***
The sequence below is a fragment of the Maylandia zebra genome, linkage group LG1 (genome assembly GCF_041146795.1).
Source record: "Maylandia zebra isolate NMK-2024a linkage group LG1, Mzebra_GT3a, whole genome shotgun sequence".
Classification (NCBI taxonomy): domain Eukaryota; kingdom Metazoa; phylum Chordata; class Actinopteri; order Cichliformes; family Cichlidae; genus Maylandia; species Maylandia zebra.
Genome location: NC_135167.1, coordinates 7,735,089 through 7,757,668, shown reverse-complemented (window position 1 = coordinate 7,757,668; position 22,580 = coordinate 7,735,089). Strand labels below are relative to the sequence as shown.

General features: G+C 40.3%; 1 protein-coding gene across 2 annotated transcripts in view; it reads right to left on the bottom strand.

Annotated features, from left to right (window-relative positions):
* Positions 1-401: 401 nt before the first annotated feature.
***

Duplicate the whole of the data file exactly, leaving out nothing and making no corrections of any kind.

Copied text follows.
The sequence below is a fragment of the Maylandia zebra genome, linkage group LG1 (genome assembly GCF_041146795.1).
Source record: "Maylandia zebra isolate NMK-2024a linkage group LG1, Mzebra_GT3a, whole genome shotgun sequence".
Classification (NCBI taxonomy): domain Eukaryota; kingdom Metazoa; phylum Chordata; class Actinopteri; order Cichliformes; family Cichlidae; genus Maylandia; species Maylandia zebra.
Genome location: NC_135167.1, coordinates 7,735,089 through 7,757,668, shown reverse-complemented (window position 1 = coordinate 7,757,668; position 22,580 = coordinate 7,735,089). Strand labels below are relative to the sequence as shown.

General features: G+C 40.3%; 1 protein-coding gene across 2 annotated transcripts in view; it reads right to left on the bottom strand.

Annotated features, from left to right (window-relative positions):
* Positions 1-401: 401 nt before the first annotated feature.